Lydia arose as a Neo-Hittite kingdom following the collapse of the Hittite Empire in the twelfth century BC. According to Greek sources, the original name of the Lydian kingdom was Maionia. Herodotus relates that that the "Maiones" were renamed Lydians after their king, Lydus (Greek: Λυδός), son of Attis, in the mythical epoch that preceded the rise of the Heracleid dynasty. The boundaries of historical Lydia varied across the centuries. It was first bounded by Mysia, Caria, Phrygia and coastal Ionia. Later on, the military power of Alyattes and Croesus expanded Lydia into an empire, with its capital at Sardis, which controlled all Asia Minor west of the River Halys, except Lycia. After the Persian conquest the Maeander was regarded as its southern boundary, and under Rome, Lydia comprised the country between Mysia and Caria on the one side and Phrygia and the Aegean on the other. According to Herodotus, the Lydians were the first people to introduce the use of gold and silver coins and the first to establish retail shops in permanent locations. The dating of these first stamped coins is one of the most frequently debated topics in ancient numismatics, with dates ranging from 700 BC to 550 BC, but the most commonly held view is that they were minted at or near the beginning of the reign of King Alyattes, who ruled Lydia c. 609-560 BC. Alyattes' son was Croesus (Greek: Κροῖσος, reigned 560-547 BC), who became synonymous with wealth -- thus the expression "rich as Croesus". The Lydian capital Sardis was renowned as a rich and beautiful city. Around 550 BC, near the beginning of his reign, Croesus paid for the construction of the temple of Artemis at Ephesus, which became one of the Seven Wonders of the Ancient World. Croesus is also famous for asking the Oracle at Delphi whether he should go to war against Persia. With typical ambiguity the oracle answered that if Croesus attacked the Persians, he would destroy a great empire. He went to war and was defeated in battle by Cyrus II of Persia in 546 BC, with the Lydian kingdom losing its autonomy and becoming a Persian satrapy... thus destroying his own empire.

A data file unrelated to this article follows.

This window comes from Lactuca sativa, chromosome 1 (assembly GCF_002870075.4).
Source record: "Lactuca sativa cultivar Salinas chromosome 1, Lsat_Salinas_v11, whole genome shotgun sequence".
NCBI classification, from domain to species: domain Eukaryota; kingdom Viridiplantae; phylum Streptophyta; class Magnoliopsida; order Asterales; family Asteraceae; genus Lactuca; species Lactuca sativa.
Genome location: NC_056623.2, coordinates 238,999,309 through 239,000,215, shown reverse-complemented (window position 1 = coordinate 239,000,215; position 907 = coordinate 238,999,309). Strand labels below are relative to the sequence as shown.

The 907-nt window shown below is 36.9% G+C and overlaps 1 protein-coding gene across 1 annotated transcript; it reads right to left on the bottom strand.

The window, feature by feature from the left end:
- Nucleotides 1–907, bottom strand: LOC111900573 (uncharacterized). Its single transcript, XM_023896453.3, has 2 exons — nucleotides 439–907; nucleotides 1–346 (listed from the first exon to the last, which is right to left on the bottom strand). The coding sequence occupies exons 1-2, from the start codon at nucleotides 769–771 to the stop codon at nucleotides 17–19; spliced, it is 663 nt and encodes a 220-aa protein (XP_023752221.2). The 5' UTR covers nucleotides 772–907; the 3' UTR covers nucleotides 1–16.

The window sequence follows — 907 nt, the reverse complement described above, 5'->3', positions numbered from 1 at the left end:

- There are no references yet.
Cambridge University Press (14 April 2014)Price: $24.38
Archaeological Exploration of Sardis (28 February 2009)Price: $47.02
Forgotten Books (07 July 2012)Price: $9.90
Gorgias Press (01 September 2009)Price: $21.88
Ulan Press (31 August 2012)Price: $27.10